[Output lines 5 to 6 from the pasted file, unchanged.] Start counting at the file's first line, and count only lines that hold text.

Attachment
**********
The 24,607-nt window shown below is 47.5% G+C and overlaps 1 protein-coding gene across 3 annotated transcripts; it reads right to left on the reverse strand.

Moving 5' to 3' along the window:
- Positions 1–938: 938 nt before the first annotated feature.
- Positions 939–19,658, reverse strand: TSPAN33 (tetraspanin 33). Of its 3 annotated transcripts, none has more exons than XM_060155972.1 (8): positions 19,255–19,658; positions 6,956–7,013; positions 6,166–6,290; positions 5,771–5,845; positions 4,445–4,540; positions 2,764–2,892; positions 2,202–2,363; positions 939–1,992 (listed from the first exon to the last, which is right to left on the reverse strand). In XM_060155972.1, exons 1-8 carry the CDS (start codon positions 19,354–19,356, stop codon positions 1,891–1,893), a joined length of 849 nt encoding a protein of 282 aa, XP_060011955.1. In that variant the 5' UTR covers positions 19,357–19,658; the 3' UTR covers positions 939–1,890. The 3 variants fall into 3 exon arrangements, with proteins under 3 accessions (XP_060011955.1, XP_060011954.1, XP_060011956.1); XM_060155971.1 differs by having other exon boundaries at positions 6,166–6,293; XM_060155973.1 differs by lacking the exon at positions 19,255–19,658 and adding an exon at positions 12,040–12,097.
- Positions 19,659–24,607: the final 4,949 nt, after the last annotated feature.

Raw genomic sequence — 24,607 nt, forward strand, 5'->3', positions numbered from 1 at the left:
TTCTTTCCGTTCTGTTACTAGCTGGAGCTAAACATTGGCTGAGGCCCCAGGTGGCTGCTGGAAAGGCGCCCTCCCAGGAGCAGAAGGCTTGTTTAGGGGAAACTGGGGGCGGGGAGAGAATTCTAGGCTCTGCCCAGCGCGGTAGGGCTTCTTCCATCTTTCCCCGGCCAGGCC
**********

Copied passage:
- Positions 19,659–24,607: the final 4,949 nt, after the last annotated feature.

Raw genomic sequence — 24,607 nt, forward strand, 5'->3', positions numbered from 1 at the left: